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Coronavirus

Coronavirus likely spread in China last fall, more studies find

Finding origin requires cooperation and information from Chinese government

The novel coronavirus that has now killed more than 400,000 people may have first jumped to humans in the middle of September, according to one analysis.   © Reuters

TOKYO -- The new coronavirus likely began spreading in China last fall, according to separate analyses of its genome by research teams in the U.K. and elsewhere.

These analyses, which cover all genetic information of the virus, indicate ongoing person-to-person transmission before the first patient was confirmed in the Chinese city of Wuhan. But no clues confirm where the virus came from or how it came to be, leaving an even deeper mystery.

Though evidence suggests the coronavirus originally came from bats, it remains unclear whether the virus was transmitted directly to humans or reached people through another animal.

The first confirmed patient with pneumonia caused by the coronavirus was identified Dec. 8, according to the city of Wuhan. Chinese doctors reported to The Lancet, a leading medical journal in the U.K., that this patient began exhibiting symptoms Dec. 1. But many question whether this was really the first case.

Teams worldwide are analyzing the genome of the virus to discover when it jumped to humans, and information is being collected in an international database. Tracing the mutations of the virus might reveal when person-to-person transmission began.

Researchers at University College London estimate that infections among people began between Oct. 6 and Dec. 11, based on genetic information of the virus drawn from more than 7,500 patients in China, Europe, the U.S. and elsewhere. The team suggests the virus spread beyond China early on and eventually triggered the pandemic.

A separate team at the U.K.'s University of Cambridge estimates that infections spread to people between mid-September and early December, based on a study of genetic material from about 1,000 people.

The Cambridge research also suggests the virus may not have originated in Wuhan.

The common ancestor to the new coronavirus, which is close to a type found in bats, seems to have originated in China, said Peter Forster, a fellow of the McDonald Institute for Archaeological Research at Cambridge. But this ancestor had been found more often outside of Wuhan, such as much farther south in Guangdong Province, until mid-January.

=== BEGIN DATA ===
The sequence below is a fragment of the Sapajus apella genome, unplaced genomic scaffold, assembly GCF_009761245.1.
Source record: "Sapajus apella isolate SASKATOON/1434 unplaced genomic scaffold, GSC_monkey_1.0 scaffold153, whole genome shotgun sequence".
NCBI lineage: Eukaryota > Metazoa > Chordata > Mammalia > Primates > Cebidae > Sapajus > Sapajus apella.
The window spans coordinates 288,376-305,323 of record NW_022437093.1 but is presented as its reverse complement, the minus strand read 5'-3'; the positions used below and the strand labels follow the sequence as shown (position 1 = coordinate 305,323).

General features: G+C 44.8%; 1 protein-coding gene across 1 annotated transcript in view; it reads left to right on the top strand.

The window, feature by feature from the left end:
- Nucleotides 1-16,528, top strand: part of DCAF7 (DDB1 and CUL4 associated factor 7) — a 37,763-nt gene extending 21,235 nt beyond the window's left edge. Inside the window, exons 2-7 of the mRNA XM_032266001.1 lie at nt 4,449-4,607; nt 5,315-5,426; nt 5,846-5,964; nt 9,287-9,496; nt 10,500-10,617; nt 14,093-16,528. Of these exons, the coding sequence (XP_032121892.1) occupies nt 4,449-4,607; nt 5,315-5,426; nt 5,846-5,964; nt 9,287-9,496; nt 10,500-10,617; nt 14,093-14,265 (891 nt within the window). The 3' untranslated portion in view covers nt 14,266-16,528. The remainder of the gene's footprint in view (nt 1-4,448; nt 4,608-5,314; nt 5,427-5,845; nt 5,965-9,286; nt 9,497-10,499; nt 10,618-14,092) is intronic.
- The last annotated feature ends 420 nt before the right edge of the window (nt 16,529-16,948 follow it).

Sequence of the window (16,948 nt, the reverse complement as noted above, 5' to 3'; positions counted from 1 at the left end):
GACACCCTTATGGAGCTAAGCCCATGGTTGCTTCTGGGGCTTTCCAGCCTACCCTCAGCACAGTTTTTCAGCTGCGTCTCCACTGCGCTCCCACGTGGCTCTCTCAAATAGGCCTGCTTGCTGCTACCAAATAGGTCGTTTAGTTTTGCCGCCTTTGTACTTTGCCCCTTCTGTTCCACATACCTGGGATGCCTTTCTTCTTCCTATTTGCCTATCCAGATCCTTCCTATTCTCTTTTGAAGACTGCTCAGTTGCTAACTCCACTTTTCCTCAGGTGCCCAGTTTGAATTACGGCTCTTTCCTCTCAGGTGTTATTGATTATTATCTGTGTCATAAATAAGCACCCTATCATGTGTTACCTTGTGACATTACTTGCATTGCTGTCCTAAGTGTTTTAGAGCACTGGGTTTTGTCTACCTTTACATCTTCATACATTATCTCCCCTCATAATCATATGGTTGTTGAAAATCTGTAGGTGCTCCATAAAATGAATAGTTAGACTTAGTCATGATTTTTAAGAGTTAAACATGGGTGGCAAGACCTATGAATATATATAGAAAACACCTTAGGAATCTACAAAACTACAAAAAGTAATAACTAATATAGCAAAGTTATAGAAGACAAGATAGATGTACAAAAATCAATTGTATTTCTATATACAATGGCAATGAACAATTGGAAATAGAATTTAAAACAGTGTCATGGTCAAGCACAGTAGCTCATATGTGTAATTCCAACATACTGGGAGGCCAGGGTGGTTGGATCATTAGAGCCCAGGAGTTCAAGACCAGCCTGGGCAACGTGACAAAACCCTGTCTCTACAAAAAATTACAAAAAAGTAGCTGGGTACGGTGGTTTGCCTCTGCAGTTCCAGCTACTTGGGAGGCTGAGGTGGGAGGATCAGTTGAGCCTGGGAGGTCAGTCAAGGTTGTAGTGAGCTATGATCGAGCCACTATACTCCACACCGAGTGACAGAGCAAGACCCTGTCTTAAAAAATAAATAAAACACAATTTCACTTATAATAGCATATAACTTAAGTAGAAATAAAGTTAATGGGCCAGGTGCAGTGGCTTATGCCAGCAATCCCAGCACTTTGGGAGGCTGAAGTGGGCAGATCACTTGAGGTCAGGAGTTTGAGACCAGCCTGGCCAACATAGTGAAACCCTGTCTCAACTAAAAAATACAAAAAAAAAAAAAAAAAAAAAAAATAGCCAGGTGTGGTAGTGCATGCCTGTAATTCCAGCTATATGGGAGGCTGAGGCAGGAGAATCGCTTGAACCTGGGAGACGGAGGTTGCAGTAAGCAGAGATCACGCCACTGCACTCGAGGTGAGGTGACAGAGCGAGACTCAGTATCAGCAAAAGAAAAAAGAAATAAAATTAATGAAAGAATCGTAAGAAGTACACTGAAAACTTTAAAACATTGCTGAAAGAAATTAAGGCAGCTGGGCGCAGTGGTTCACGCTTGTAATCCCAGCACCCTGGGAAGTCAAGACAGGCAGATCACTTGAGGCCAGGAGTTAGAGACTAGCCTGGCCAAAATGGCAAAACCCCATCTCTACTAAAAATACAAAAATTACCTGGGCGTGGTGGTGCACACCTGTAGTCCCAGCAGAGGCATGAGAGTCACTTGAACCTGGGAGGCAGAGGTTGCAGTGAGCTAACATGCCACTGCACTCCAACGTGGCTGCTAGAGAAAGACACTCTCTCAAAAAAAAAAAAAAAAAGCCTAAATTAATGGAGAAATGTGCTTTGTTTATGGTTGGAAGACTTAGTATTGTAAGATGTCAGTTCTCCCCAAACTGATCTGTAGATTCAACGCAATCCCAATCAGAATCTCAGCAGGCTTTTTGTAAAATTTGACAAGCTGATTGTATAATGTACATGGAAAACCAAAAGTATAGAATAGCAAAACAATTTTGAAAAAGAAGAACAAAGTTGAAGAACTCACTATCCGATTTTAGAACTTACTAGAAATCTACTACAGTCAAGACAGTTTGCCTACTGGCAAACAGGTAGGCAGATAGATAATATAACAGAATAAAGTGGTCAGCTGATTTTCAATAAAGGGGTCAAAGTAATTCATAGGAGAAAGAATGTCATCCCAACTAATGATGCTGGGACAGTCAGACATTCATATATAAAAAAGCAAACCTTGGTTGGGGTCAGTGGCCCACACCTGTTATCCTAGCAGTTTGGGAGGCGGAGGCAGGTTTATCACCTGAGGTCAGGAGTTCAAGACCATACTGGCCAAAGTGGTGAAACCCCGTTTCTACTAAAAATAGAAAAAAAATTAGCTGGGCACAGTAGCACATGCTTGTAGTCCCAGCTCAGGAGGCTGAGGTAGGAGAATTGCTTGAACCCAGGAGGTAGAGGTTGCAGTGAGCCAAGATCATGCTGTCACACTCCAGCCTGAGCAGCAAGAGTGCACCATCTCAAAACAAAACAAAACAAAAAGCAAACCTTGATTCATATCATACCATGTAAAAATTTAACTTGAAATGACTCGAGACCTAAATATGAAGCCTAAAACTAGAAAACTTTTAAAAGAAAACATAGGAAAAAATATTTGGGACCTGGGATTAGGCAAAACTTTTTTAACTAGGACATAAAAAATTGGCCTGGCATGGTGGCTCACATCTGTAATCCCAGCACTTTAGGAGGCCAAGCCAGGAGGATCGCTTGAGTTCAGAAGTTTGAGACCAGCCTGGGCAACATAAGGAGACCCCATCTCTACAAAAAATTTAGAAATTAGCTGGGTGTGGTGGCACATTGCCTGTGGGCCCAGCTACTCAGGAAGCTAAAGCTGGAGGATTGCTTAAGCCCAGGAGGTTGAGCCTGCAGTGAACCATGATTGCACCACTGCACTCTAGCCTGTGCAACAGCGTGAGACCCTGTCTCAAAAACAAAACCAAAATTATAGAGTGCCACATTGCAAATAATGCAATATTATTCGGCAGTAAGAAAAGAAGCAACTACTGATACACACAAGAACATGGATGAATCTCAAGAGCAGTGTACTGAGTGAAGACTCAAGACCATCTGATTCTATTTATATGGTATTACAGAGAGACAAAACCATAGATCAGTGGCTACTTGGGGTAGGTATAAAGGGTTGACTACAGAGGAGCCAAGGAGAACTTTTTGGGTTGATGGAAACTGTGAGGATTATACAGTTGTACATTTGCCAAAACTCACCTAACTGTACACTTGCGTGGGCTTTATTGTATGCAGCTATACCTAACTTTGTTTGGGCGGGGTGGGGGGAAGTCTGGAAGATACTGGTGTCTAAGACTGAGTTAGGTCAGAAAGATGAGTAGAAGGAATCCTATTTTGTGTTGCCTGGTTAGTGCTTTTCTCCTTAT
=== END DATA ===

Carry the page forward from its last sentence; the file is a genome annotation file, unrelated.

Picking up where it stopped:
The search for when and where the outbreak started also has employed other types of analysis. Harvard University recently used satellite imagery to determine that the usage rate of parking lots at large hospitals in Wuhan increased significantly last August. Experts say that while this kind of analysis is inconclusive, the parking lot imagery could be related to COVID-19.

Reports also suggest the virus reached Europe and the U.S. and began spreading earlier than thought. The U.S. Centers for Disease Control and Prevention published an early report that said the disease may have begun spreading in the country between late January and early February.

In France, a man in his 40s was hospitalized with flu-like symptoms in late December. When a sample from him was analyzed in April, doctors confirmed he had been infected with the coronavirus. However, there was no surge in patients suffering pneumonia with an unknown origin, so this case's connection to the pandemic is unclear.

China originally said the virus began in Wuhan street markets but later issued a retraction. Beijing also has denied claims by the U.S. President Donald Trump's administration that the virus escaped from a Wuhan research facility.

The World Health Organization says it is unclear whether the virus originated in Wuhan markets. It is considering whether to dispatch a research team to assist international efforts to trace the virus to its origin, but finding the source will require the cooperation of and information from the Chinese government.

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